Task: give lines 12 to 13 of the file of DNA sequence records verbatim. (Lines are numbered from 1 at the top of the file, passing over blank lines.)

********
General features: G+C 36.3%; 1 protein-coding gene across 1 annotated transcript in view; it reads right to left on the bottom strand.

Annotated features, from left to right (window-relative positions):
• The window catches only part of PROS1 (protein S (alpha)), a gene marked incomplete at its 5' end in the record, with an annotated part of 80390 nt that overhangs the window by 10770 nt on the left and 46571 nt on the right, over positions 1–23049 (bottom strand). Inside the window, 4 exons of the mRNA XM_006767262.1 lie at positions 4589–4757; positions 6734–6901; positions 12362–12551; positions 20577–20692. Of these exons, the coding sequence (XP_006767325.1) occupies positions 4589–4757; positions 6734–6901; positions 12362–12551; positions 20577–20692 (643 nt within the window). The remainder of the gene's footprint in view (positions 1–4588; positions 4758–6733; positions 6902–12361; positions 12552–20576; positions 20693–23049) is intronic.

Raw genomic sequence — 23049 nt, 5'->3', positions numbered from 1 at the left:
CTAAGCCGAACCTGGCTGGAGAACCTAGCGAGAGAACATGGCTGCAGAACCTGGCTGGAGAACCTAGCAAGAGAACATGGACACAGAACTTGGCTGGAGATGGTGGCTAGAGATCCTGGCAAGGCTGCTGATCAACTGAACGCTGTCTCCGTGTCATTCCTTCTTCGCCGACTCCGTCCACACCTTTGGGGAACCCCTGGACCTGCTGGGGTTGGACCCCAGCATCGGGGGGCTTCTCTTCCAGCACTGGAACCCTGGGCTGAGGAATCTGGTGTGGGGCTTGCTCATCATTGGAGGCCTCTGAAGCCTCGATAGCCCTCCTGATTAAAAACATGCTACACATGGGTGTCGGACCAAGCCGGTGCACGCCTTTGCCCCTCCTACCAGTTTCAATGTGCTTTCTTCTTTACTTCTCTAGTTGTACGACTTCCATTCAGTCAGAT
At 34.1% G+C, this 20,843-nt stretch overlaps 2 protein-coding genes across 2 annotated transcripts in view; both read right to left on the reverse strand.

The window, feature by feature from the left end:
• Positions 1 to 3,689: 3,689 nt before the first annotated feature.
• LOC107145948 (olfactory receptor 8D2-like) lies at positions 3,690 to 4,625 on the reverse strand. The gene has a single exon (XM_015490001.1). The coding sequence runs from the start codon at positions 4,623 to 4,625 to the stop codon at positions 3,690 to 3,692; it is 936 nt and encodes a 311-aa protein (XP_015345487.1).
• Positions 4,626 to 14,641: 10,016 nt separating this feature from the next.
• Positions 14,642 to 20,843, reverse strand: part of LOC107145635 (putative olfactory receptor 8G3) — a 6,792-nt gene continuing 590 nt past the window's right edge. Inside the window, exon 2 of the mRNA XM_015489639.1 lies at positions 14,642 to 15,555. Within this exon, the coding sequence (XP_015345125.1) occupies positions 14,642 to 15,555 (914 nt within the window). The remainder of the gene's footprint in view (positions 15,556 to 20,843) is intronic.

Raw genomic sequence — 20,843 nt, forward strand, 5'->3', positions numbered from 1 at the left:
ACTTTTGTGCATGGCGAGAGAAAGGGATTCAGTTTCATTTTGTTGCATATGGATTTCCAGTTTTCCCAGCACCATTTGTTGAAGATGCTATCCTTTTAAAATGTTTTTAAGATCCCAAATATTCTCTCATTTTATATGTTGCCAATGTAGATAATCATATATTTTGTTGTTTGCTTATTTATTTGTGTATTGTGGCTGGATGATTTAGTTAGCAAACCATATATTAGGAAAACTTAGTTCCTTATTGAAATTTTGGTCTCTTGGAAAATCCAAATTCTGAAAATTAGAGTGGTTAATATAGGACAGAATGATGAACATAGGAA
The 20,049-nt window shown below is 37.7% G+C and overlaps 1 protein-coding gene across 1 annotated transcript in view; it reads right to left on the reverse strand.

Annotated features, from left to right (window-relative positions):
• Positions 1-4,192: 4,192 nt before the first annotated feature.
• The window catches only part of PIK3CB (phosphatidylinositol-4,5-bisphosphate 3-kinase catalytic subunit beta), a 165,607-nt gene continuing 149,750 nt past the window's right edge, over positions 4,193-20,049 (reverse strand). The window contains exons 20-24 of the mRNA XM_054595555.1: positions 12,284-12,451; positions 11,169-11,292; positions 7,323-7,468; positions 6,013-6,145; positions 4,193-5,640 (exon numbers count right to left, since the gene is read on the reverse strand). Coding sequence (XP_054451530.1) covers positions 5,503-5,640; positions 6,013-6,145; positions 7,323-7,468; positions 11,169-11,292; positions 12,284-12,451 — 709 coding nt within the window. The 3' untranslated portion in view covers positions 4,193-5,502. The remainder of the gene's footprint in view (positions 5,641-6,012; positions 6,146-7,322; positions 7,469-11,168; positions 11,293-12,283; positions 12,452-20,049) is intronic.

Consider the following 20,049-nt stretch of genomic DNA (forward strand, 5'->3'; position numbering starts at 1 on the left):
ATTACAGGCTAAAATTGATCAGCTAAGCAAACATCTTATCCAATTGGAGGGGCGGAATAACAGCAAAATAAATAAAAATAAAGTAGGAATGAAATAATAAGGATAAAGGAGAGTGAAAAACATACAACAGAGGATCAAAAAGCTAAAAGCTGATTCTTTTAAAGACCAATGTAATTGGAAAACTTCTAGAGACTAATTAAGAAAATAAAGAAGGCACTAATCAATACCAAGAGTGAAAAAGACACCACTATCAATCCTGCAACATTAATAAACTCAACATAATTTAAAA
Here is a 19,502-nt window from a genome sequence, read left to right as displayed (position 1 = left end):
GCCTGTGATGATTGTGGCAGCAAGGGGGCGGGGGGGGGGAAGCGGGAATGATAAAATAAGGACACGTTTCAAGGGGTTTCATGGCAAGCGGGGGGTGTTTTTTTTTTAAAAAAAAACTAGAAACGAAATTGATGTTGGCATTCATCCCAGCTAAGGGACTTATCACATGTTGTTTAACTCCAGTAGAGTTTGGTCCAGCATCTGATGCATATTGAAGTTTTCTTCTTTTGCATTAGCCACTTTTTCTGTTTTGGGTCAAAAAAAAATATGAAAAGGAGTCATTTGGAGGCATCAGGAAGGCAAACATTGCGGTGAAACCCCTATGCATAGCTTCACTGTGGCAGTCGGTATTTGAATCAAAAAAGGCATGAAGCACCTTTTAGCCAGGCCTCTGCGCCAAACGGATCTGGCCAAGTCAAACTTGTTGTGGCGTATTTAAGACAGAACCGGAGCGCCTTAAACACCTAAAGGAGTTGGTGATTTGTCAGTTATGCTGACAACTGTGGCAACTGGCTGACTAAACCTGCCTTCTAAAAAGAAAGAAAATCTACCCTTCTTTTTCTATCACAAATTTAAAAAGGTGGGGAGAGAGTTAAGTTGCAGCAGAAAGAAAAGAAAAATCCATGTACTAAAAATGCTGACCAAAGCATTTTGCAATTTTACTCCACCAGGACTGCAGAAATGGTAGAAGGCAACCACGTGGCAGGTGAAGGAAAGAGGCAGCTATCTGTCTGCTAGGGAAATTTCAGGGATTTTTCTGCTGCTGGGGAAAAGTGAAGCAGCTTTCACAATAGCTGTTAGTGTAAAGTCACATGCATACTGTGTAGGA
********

Raw genomic sequence — 20,843 nt, forward strand, 5'->3', positions numbered from 1 at the left:
ACTTTTGTGCATGGCGAGAGAAAGGGATTCAGTTTCATTTTGTTGCATATGGATTTCCAGTTTTCCCAGCACCATTTGTTGAAGATGCTATCCTTTTAAAATGTTTTTAAGATCCCAAATATTCTCTCATTTTATATGTTGCCAATGTAGATAATCATATATTTTGTTGTTTGCTTATTTATTTGTGTATTGTGGCTGGATGATTTAGTTAGCAAACCATATATTAGGAAAACTTAGTTCCTTATTGAAATTTTGGTCTCTTGGAAAATCCAAATTCTGAAAATTAGAGTGGTTAATATAGGACAGAATGATGAACATAGGAA